In order to grow and care for the stock flower, you need not go overboard but follow these simple directions. If you want to invest in your garden portfolio in a way that will offer big returns, why not consider stock? Also called Matthiola, stock is a cool weather annual that comes in a wealth of colors and varieties, all of which will pay you back with interest.
Stock is best known for its spicy, sweet fragrance and as an excellent choice for flowerbeds and cut flower arrangements. Depending on the variety, stock can grow from about a foot tall to almost three feet, making it a versatile choice for any garden bed. Use taller varieties towards the back of a design to add height, or smaller ones towards the front so you can better admire their scent and their wide range of colors; stock is available in shades of white, yellow, purple, pink, peach, and red. While many varieties are single, meaning that they have four petals per flower, some are double, giving them a softer, more ruffled and romantic appearance.
Grow from Seed
Start seeds indoors, eight weeks before last average frost date, or, for gardeners whose winters are mild, start in early August for planting at the beginning of autumn. Fill starter pots with good quality, well-draining potting soil. Because stock is sensitive to excessively damp conditions, water pots from below; that is, place them on a tray filled with water so that moisture can wick up into the soil. Press seeds into the soil and cover with a very fine layer of potting soil. Place in a sunny location that is not too hot and keep soil moist, but not damp. In mild climates, seeds can be directly sown after last average frost date.
Stock prefer to grow in cooler temperatures, so plant outdoors immediately after last annual frost date. For southern gardeners, seedlings can also be planted in late September/early October, once hot weather has subsided. Choose a location that gets full to part sun and has well-drained soil. Dig a hole and amend with plenty of organic matter, such as compost or worm castings. Gently place seedling in the hole, then replace soil, firming slightly to ensure good soil to root contact. Water moderately well; stock seedlings, like stock seeds, don’t like to be too damp and excess moisture will cause the stems to rot.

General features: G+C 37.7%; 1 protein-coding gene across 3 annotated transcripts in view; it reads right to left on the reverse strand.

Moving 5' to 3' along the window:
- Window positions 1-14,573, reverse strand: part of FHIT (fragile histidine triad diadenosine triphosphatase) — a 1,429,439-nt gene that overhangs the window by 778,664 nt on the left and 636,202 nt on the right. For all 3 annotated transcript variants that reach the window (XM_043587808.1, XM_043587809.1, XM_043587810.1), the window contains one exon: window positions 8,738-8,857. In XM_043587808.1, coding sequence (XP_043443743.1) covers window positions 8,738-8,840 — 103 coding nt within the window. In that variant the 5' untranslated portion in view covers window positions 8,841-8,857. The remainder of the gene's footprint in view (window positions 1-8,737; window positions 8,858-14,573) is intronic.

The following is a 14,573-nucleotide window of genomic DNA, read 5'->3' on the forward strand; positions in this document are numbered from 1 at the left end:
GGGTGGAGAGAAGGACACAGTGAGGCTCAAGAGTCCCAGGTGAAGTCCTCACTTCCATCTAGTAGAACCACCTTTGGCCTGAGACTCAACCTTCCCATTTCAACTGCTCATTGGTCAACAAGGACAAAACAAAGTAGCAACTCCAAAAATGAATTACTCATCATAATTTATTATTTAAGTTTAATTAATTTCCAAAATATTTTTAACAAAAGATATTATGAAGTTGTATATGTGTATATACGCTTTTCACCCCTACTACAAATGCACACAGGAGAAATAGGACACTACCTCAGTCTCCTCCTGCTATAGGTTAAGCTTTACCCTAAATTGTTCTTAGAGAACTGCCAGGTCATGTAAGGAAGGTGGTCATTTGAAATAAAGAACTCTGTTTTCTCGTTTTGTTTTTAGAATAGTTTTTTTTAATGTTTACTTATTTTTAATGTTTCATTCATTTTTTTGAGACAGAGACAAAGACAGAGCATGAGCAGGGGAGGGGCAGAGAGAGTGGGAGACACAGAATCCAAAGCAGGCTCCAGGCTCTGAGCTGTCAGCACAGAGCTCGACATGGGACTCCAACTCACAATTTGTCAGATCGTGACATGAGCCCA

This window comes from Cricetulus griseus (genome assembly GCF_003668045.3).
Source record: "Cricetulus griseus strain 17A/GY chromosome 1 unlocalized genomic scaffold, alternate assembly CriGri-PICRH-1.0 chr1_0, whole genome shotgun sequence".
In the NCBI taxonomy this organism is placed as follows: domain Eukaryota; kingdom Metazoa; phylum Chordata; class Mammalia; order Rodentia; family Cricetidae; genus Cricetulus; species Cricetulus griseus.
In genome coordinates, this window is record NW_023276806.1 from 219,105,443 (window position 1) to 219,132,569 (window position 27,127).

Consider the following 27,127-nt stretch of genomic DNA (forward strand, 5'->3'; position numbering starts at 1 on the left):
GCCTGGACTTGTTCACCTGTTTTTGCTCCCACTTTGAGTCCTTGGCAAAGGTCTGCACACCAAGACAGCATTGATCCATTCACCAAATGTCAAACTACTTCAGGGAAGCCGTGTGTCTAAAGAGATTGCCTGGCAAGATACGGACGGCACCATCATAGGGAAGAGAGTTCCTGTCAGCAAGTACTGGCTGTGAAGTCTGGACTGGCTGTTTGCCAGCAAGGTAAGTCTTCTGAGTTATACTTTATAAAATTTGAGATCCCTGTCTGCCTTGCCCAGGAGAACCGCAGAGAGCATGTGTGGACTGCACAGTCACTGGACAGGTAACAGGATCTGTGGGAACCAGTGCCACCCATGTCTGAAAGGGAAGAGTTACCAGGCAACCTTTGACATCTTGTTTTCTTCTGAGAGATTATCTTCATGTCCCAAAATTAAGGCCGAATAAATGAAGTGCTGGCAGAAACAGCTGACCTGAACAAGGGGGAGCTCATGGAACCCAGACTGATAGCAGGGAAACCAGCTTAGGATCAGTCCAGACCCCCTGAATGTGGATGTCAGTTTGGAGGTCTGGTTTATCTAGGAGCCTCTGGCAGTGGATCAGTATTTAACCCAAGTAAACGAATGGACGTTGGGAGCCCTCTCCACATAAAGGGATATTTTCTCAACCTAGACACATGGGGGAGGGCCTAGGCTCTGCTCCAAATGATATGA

Pinch back the tips of seedlings to encourage thicker growth and more flower production. Water seedlings regularly, and feed once a month with a good quality fertilizer designed for annuals. Cut off flowers once they are done blooming to maintain a neat appearance.
Use as Cut Flowers
Cut stock when buds are halfway to two thirds open. Look for sturdy stems where the lower positioned flowers are not dried out. Remove any foliage from stem that will be below the water line in the vase, then cut stem at a forty-five degree angle and to desired length. Make the cut under water in a bowl or filled sink to ensure the longest life for your flowers. Use a floral preservative and change the water regularly to keep stems healthy.